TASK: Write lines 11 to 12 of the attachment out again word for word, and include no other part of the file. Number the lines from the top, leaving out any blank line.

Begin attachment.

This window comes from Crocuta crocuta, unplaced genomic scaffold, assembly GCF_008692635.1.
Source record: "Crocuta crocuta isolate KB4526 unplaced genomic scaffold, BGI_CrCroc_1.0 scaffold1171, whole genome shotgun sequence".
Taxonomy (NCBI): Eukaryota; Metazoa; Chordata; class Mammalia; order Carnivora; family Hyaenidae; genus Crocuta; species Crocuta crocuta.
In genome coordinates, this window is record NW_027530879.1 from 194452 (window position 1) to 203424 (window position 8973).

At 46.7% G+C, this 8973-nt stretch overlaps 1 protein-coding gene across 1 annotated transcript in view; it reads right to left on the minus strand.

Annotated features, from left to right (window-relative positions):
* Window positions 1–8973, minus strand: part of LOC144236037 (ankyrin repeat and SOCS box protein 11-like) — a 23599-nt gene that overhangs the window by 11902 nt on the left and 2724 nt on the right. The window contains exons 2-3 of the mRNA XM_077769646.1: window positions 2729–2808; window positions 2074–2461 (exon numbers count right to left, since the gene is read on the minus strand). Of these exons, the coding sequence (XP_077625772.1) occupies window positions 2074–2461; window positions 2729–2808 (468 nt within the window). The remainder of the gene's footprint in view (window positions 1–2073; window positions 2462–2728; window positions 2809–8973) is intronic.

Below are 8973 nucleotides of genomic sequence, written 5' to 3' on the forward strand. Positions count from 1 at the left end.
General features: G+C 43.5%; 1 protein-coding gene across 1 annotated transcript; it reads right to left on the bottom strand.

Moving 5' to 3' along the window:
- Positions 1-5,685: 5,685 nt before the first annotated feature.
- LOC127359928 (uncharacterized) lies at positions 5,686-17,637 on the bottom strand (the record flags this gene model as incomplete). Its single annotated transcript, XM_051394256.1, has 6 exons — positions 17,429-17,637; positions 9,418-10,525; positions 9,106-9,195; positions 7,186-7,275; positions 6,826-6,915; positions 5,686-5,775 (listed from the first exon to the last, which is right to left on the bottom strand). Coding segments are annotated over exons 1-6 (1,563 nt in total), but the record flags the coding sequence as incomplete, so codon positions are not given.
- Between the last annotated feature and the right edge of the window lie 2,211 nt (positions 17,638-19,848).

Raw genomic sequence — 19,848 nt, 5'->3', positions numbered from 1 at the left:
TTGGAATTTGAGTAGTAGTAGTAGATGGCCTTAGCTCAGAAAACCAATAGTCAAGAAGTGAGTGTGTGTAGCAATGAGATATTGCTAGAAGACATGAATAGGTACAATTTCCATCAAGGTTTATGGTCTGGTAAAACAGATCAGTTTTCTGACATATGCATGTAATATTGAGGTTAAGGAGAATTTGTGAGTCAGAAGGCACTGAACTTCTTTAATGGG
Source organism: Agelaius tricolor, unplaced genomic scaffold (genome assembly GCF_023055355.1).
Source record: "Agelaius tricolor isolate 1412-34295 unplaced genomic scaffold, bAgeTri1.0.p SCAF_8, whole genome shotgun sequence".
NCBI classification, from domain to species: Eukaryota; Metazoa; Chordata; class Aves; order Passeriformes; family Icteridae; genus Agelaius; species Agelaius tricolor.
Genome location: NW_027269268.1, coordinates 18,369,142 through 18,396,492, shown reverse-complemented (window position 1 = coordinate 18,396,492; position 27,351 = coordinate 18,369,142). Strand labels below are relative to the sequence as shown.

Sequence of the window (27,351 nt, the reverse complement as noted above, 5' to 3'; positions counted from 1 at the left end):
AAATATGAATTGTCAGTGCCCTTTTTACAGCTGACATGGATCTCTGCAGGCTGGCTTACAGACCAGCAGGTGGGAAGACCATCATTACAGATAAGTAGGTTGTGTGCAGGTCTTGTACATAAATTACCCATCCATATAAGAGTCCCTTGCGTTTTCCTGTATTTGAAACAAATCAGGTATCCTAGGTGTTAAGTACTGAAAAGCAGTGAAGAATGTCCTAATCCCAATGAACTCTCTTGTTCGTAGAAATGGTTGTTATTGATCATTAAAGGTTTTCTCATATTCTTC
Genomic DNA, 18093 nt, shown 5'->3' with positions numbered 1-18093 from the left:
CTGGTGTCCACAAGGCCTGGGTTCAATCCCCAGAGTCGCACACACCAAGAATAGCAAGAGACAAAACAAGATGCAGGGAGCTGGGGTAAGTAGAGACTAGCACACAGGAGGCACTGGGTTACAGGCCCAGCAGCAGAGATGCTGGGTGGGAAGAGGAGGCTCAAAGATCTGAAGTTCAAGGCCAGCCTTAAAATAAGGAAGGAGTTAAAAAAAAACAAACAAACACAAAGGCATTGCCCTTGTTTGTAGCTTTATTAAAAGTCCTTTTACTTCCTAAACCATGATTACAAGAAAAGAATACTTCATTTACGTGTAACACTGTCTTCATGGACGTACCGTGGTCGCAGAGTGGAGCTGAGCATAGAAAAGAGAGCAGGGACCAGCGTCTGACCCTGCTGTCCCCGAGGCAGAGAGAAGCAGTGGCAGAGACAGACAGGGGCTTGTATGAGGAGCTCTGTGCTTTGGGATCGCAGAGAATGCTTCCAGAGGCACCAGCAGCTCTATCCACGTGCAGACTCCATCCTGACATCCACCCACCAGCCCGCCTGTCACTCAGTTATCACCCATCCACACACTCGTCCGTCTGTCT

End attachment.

- Positions 1-5,685: 5,685 nt before the first annotated feature.
- LOC127359928 (uncharacterized) lies at positions 5,686-17,637 on the bottom strand (the record flags this gene model as incomplete). Its single annotated transcript, XM_051394256.1, has 6 exons — positions 17,429-17,637; positions 9,418-10,525; positions 9,106-9,195; positions 7,186-7,275; positions 6,826-6,915; positions 5,686-5,775 (listed from the first exon to the last, which is right to left on the bottom strand). Coding segments are annotated over exons 1-6 (1,563 nt in total), but the record flags the coding sequence as incomplete, so codon positions are not given.